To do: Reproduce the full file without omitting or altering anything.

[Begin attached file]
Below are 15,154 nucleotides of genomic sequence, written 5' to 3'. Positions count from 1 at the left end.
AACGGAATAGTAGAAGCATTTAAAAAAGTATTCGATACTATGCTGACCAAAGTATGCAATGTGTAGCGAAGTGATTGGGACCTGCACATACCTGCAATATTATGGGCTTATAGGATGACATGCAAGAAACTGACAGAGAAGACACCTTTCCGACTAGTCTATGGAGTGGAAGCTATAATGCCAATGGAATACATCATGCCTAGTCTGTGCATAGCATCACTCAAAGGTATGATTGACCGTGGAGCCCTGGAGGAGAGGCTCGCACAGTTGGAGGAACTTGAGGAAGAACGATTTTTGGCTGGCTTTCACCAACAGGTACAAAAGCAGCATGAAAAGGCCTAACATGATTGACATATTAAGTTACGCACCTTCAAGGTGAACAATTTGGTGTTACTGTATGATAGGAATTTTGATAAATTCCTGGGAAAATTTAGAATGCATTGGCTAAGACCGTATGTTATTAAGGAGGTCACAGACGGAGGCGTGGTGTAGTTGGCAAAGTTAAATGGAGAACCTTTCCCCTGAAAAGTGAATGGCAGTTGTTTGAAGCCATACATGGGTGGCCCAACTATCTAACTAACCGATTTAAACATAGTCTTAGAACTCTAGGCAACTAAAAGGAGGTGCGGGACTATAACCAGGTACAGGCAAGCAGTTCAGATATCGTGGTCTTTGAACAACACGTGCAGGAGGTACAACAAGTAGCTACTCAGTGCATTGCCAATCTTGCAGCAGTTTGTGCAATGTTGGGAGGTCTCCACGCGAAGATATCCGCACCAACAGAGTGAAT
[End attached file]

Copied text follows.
Below are 15,154 nucleotides of genomic sequence, written 5' to 3'. Positions count from 1 at the left end.
AACGGAATAGTAGAAGCATTTAAAAAAGTATTCGATACTATGCTGACCAAAGTATGCAATGTGTAGCGAAGTGATTGGGACCTGCACATACCTGCAATATTATGGGCTTATAGGATGACATGCAAGAAACTGACAGAGAAGACACCTTTCCGACTAGTCTATGGAGTGGAAGCTATAATGCCAATGGAATACATCATGCCTAGTCTGTGCATAGCATCACTCAAAGGTATGATTGACCGTGGAGCCCTGGAGGAGAGGCTCGCACAGTTGGAGGAACTTGAGGAAGAACGATTTTTGGCTGGCTTTCACCAACAGGTACAAAAGCAGCATGAAAAGGCCTAACATGATTGACATATTAAGTTACGCACCTTCAAGGTGAACAATTTGGTGTTACTGTATGATAGGAATTTTGATAAATTCCTGGGAAAATTTAGAATGCATTGGCTAAGACCGTATGTTATTAAGGAGGTCACAGACGGAGGCGTGGTGTAGTTGGCAAAGTTAAATGGAGAACCTTTCCCCTGAAAAGTGAATGGCAGTTGTTTGAAGCCATACATGGGTGGCCCAACTATCTAACTAACCGATTTAAACATAGTCTTAGAACTCTAGGCAACTAAAAGGAGGTGCGGGACTATAACCAGGTACAGGCAAGCAGTTCAGATATCGTGGTCTTTGAACAACACGTGCAGGAGGTACAACAAGTAGCTACTCAGTGCATTGCCAATCTTGCAGCAGTTTGTGCAATGTTGGGAGGTCTCCACGCGAAGATATCCGCACCAACAGAGTGAAT